Australian first drive: 2022 Tank 300 prototype quick review
Article from WhichCar. Brace for invasion, GWM’s Tank brand eyes Australian soil with its mid-size 4×4 named 300. And, we’ve driven it… Great Wall Motors (GWM) is aiming big in Australia. And not only for …
Article from WhichCar.
Brace for invasion, GWM’s Tank brand eyes Australian soil with its mid-size 4×4 named 300. And, we’ve driven it…
Great Wall Motors (GWM) is aiming big in Australia. And not only for its sales targets, but with its cars. GWM says if the business case stacks up, this five-seat off-road SUV called the Tank 300 might land before the end of 2022.
As the Chinese company eyes off an expansion in the local market, it’s closely investigating the opportunity to import the Tank 300 alongside the Haval Big Dog to boost its product line-up. And, despite these almost comical names, GWM is serious.
So serious, it would establish a whole new brand in Tank for the 300. It even imported a left-hand drive pilot Tank 300 from China for us to drive at a press launch last week. The drive was very short but rugged – it took place on the short off-road obstacle course at Werribee, in outer Melbourne.
Design-wise the Tank 300 clearly takes inspiration from key rivals. Its chunky styling hides a few clues. The clam-shell bonnet, round headlight shape and boxy guards smack of a Jeep Wrangler or Mercedes-Benz G-Wagen. Meanwhile, those daytime running lights conjure Ford Bronco thoughts, and the badge looks like a Lincoln’s.
When you think about it, aspiring after an American luxury brand like Lincoln makes sense for GWM. Tank is born from its luxury brand called Wey, which reasons why the 300 is surprisingly refined inside. The fit and finish is decent. And the interior has details on par, at least on first impressions, with an entry-level luxury manufacturer.
White-stitched black leather adorns the front power seats and doors, the speakers are caged in brushed metal. Knurled dials for the drive mode and HVAC vents are a nice touch, as is the screen that spans from the dash to the centre stack.
Although we didn’t get time to properly explore the screen’s functionality or interface, we can vouch for its high-resolution graphics and useful 3D surround-view camera – especially on the off-road course. The latter helped us crawl over peaks more confident in where we’d point down the other side.
The 300 is based around the same ladder-frame chassis under the GWM Ute Cannon. It sports front double-wishbone suspension and a multi-link coil-sprung live axle at the rear, while locking differentials at either end further boost its bush-bashing ability.
Grunt comes via a turbocharged 2.0-litre inline four-cylinder engine that runs on petrol. A diesel engine is in development, we’re told, but the 167kW and 387Nm on offer do an admirable job of guiding the two-tonne Tank over the off-road course.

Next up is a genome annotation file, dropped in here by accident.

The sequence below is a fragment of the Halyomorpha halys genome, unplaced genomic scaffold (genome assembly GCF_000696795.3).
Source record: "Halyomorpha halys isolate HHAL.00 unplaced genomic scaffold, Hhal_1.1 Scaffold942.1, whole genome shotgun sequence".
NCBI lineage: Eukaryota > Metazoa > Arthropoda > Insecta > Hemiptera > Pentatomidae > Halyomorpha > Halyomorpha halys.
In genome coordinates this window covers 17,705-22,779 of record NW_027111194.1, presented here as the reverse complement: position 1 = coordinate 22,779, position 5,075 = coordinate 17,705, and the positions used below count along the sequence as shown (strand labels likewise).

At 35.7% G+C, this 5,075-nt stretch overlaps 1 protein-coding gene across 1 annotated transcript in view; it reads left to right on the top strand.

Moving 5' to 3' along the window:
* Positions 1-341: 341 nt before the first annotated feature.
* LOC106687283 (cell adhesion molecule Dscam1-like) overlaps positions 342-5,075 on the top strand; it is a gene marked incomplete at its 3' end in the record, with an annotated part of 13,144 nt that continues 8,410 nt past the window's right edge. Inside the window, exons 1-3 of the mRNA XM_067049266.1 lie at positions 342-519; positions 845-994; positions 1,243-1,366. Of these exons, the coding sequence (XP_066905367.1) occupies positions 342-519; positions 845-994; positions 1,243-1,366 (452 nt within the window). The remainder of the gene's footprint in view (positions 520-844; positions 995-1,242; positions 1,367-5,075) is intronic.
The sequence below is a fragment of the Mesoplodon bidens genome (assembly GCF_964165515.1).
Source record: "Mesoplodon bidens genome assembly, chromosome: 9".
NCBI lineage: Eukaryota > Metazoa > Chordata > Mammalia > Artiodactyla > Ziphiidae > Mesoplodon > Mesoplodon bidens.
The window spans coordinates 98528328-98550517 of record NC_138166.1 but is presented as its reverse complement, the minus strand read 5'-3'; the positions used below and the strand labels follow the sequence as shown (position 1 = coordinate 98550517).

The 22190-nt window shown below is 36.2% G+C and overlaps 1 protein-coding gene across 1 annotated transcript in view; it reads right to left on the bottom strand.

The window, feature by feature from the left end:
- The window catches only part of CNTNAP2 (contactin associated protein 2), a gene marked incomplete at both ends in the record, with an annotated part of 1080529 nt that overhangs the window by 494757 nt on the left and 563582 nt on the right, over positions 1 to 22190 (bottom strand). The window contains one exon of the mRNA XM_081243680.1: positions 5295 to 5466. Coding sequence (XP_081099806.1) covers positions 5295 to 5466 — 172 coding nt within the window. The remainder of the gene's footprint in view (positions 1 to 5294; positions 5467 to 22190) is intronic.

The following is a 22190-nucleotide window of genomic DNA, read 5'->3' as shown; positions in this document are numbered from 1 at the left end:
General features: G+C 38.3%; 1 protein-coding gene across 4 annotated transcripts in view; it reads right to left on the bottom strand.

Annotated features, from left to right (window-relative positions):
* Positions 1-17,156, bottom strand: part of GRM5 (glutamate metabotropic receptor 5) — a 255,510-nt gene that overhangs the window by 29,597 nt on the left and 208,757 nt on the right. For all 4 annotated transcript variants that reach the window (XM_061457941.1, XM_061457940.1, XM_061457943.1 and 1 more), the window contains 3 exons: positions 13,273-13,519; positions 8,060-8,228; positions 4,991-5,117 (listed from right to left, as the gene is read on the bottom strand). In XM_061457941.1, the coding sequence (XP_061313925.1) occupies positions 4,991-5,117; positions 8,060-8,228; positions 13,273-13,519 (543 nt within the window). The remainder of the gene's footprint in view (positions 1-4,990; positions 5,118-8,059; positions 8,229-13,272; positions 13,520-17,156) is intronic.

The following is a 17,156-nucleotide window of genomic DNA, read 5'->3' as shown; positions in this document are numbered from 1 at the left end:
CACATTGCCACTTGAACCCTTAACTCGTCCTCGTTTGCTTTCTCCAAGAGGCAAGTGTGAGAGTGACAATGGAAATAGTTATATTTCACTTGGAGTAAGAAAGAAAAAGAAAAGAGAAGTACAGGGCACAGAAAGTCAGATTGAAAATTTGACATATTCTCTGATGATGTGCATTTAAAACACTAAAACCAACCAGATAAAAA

The ZF transmission offers automatic and manual modes, activated by clicking the gear lever to the side. Peak torque is available from as early as 1800rpm, which helps maintain low-speed throttle response over most terrain without any drama. Despite its low-down response, it feels a bit light for torque. An Isuzu MU-X, for example, churns out 430Nm.
Multiple drive modes are available, including sand and snow, while four-high and four-low modes are joined by a two-high option that’s unavailable in the Ute Cannon. Traction in four-wheel-drive was virtually flawless over the mildly challenging course, helped partly by the Cooper Discoverer ATT tyres in 265/65 R17 size.
Nor did the Tank’s bodywork ever feel like it was in danger. Clearance is set at a Ford Everest-rivalling 224mm, while approach and departure angles are superb at 33 degrees and 34 degrees, respectively.
The Tank spans 4760mm long over a 2750mm wheelbase. Another off-road family SUV like the Ford Everest, for example, measures 4892mm in length but can fit another row of seating (for seven seats in total) into its 2850mm wheelbase.
Will Australians like the Tank 300? It’s hard to answer that without spending more time with it. GWM says that initial research groups were on the fence about how it looks, but Australia has a soft spot for novelty. And given Tank will complement, rather than replace, the current GWM line-up in sales yards, its Chinese origins might help its left-field appeal.
The 300 costs AU$35K once its domestic price is converted. Although its impressive off-road ability remains provisional, its classy interior could make it an attractive outdoor lifestyle option even if it was offered for AU$50K. That’s the entry point for a four-wheel-drive Isuzu MU-X or Jeep Wrangler.
Family-hauling types might find their five-seat configuration limiting or want to wait for the larger 700 models. The seven-seat 4WD Ford Everest begins at $55,900 before on roads, for instance. But ultimately pricing and specification will decide its fate here, where value is proving king.
Tank 300 specifications
Body: Five-seat, five door SUVEngine: inline-four cylinder, 24v, turboPower: 167kW @ 5000rpmTorque: 387Nm @ 1800rpmTransmission: eight-speed automaticDrive: four-wheel driveWeight: 2075kg Length/Width/Height: 4760mm/1930mm/1927mmWheelbase: 2750mmTow rating: 3000kgPrice: N/A